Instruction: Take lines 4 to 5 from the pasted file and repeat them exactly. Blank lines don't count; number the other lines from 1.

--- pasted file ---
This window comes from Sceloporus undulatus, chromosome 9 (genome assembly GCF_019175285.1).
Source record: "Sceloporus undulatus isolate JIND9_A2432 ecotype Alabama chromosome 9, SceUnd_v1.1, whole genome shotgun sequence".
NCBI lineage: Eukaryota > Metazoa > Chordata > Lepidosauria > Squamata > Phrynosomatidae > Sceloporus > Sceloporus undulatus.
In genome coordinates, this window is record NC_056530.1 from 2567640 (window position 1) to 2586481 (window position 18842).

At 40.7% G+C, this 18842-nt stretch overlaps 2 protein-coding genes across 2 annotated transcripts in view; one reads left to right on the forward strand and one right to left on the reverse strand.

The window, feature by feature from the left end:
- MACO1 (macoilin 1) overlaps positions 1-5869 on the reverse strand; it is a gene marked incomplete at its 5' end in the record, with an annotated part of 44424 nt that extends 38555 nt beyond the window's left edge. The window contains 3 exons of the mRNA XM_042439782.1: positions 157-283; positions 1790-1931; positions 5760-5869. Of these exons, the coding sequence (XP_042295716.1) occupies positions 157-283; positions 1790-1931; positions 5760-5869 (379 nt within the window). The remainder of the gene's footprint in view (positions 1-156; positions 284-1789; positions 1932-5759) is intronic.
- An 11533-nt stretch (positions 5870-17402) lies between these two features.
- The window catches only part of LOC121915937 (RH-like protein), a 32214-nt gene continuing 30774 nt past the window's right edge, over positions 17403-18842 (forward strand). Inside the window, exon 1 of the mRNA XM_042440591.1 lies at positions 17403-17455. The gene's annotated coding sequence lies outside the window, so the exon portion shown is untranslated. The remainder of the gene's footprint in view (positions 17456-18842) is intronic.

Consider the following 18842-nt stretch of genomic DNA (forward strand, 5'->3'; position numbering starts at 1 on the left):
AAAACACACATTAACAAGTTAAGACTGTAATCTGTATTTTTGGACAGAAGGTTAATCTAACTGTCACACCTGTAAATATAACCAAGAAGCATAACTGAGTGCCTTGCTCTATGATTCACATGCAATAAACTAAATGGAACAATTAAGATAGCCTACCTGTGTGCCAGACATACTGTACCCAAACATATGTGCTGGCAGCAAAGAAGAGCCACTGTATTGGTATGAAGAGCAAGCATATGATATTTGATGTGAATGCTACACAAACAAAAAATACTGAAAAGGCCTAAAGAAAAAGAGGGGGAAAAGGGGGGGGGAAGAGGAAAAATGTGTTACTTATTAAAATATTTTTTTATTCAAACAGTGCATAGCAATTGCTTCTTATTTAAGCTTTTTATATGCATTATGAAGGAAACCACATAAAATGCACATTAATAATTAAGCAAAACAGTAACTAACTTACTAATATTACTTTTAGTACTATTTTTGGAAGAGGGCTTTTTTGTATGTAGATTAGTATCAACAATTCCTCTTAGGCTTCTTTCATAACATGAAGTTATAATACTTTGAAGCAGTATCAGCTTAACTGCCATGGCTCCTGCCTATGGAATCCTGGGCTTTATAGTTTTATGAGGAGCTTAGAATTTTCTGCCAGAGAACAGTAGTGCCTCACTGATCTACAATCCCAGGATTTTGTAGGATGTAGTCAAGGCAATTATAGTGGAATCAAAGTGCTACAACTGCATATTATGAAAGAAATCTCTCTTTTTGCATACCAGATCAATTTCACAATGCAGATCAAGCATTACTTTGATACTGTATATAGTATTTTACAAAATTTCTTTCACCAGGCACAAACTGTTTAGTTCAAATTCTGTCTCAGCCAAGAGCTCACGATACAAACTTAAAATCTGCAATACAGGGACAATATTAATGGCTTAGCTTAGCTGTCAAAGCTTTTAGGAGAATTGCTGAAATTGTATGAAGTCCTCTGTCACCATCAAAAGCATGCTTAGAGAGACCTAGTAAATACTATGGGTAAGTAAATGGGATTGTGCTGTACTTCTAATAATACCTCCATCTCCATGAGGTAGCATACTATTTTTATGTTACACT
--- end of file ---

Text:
In genome coordinates, this window is record NC_056530.1 from 2567640 (window position 1) to 2586481 (window position 18842).

At 40.7% G+C, this 18842-nt stretch overlaps 2 protein-coding genes across 2 annotated transcripts in view; one reads left to right on the forward strand and one right to left on the reverse strand.